Friday, January 9, 2015

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What is the umbilical cord?

The umbilical cord connects a baby in the womb to its mother. It runs from an opening in your baby’s stomach to the placenta in the womb. The average cord is about 50cm (20 inches) long.

What does the umbilical cord do?

In the placenta, oxygen and nutrients from your bloodstream pass into your baby's bloodstream and are carried to your baby along the umbilical cord.
Blood circulates through vessels in the cord, which consists of:
  • one vein that carries blood rich in oxygen and nutrients from you to your baby
  • two arteries that return deoxygenated blood and waste products, such as carbon dioxide, from your baby back to the placenta
These blood vessels are enclosed and protected by a sticky substance called Wharton’s jelly, which itself is covered by a layer of membrane called the amnion.
Towards the end of your pregnancy, the placenta passes antibodies through the umbilical cord from you to your baby, giving it immunity from infections for about three months after birth. However, it only passes on antibodies that you already have.

What happens after the baby is born?

Soon after the birth, the midwife will:
  • clamp the umbilical cord about 3-4cm (1½-2 inches) from your baby’s belly button with a plastic clip
  • place another clamp at the other end of the cord, near the placenta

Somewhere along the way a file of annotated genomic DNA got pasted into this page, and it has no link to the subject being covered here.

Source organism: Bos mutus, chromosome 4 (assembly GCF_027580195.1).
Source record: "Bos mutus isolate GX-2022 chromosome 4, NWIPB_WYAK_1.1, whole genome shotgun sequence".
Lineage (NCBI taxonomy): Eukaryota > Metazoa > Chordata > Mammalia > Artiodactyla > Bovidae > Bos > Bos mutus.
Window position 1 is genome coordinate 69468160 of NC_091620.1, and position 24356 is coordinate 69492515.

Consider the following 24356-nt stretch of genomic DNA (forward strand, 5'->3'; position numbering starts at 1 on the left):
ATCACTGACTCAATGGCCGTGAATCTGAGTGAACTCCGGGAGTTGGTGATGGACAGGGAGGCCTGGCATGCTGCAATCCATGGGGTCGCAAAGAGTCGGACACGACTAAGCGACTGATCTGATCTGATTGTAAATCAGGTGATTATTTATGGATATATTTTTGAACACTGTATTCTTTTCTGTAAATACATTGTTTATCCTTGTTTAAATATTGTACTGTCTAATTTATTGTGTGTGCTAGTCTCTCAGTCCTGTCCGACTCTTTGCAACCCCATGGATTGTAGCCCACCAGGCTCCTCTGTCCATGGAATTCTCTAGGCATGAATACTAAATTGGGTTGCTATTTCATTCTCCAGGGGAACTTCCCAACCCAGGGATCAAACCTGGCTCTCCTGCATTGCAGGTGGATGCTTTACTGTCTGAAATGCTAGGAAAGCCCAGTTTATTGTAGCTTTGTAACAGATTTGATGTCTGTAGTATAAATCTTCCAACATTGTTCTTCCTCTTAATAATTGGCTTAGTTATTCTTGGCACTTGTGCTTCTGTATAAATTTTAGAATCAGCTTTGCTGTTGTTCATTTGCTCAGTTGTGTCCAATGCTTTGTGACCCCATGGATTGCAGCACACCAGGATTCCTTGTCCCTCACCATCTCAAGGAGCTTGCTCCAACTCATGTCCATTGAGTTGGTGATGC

The cord will then be cut between the two clamps, leaving a stump about 2-3cm (1-1½ inches) long on your baby’s belly button. Your midwife will cut the cord or, with their agreement, you or your birth partner could do it.
There are no nerves in the cord, so cutting it isn’t painful for you or the baby. You can ask to have your baby lifted straight onto you before the cord is cut.
Between 5 and 15 days after your baby is born, the umbilical stump will dry out, turn black and drop off. After the stump comes off, it usually takes about 7-10 days for the belly button to heal completely.
Until the stump drops off and the belly button is completely healed, it’s important to keep the area clean and dry, to prevent infection.
Watch a video on taking care of your baby's umbilical stump.


If you notice any bleeding or discharge from your baby’s belly button, ask your midwife, health visitor or GP for advice.
After a baby is born, the midwife may take a sample of blood from the umbilical cord to:
  • check the rhesus type of the baby’s blood
  • test for sickle-cell anaemia
Occasionally, the umbilical cord has only one artery (single umbilical artery). This affects 0.2–1% of pregnancies. Its cause is not known. One artery can support an unborn baby through pregnancy and does not necessarily mean that there is a problem. However, it does increase the risk of the baby having problems that affect their heart, bones, intestines or kidneys.
Always speak to your midwife or GP if you are concerned about any aspect of your health when you are pregnant.


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Aqeel A. Zaman